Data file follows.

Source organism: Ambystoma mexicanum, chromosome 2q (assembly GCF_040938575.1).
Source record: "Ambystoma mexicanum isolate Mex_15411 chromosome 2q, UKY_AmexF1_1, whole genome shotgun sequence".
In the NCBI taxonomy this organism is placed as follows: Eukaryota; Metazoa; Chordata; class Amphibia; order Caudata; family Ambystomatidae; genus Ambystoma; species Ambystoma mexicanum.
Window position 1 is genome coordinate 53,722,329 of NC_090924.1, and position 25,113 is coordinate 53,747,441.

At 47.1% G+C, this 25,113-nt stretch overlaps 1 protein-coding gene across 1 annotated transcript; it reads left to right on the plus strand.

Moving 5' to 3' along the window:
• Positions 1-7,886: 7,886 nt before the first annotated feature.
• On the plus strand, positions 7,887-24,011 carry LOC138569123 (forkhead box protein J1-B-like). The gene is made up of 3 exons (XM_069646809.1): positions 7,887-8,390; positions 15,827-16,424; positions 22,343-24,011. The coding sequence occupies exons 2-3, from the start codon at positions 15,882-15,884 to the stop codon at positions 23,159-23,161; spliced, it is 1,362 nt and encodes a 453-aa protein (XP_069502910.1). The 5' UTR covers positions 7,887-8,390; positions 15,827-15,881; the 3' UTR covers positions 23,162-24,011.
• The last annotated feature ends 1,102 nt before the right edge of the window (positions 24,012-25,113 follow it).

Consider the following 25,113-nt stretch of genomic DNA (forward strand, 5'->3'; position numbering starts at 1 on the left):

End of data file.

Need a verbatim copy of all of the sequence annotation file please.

Source organism: Ambystoma mexicanum, chromosome 2q (assembly GCF_040938575.1).
Source record: "Ambystoma mexicanum isolate Mex_15411 chromosome 2q, UKY_AmexF1_1, whole genome shotgun sequence".
In the NCBI taxonomy this organism is placed as follows: Eukaryota; Metazoa; Chordata; class Amphibia; order Caudata; family Ambystomatidae; genus Ambystoma; species Ambystoma mexicanum.
Window position 1 is genome coordinate 53,722,329 of NC_090924.1, and position 25,113 is coordinate 53,747,441.

At 47.1% G+C, this 25,113-nt stretch overlaps 1 protein-coding gene across 1 annotated transcript; it reads left to right on the plus strand.

Moving 5' to 3' along the window:
• Positions 1-7,886: 7,886 nt before the first annotated feature.
• On the plus strand, positions 7,887-24,011 carry LOC138569123 (forkhead box protein J1-B-like). The gene is made up of 3 exons (XM_069646809.1): positions 7,887-8,390; positions 15,827-16,424; positions 22,343-24,011. The coding sequence occupies exons 2-3, from the start codon at positions 15,882-15,884 to the stop codon at positions 23,159-23,161; spliced, it is 1,362 nt and encodes a 453-aa protein (XP_069502910.1). The 5' UTR covers positions 7,887-8,390; positions 15,827-15,881; the 3' UTR covers positions 23,162-24,011.
• The last annotated feature ends 1,102 nt before the right edge of the window (positions 24,012-25,113 follow it).

Consider the following 25,113-nt stretch of genomic DNA (forward strand, 5'->3'; position numbering starts at 1 on the left):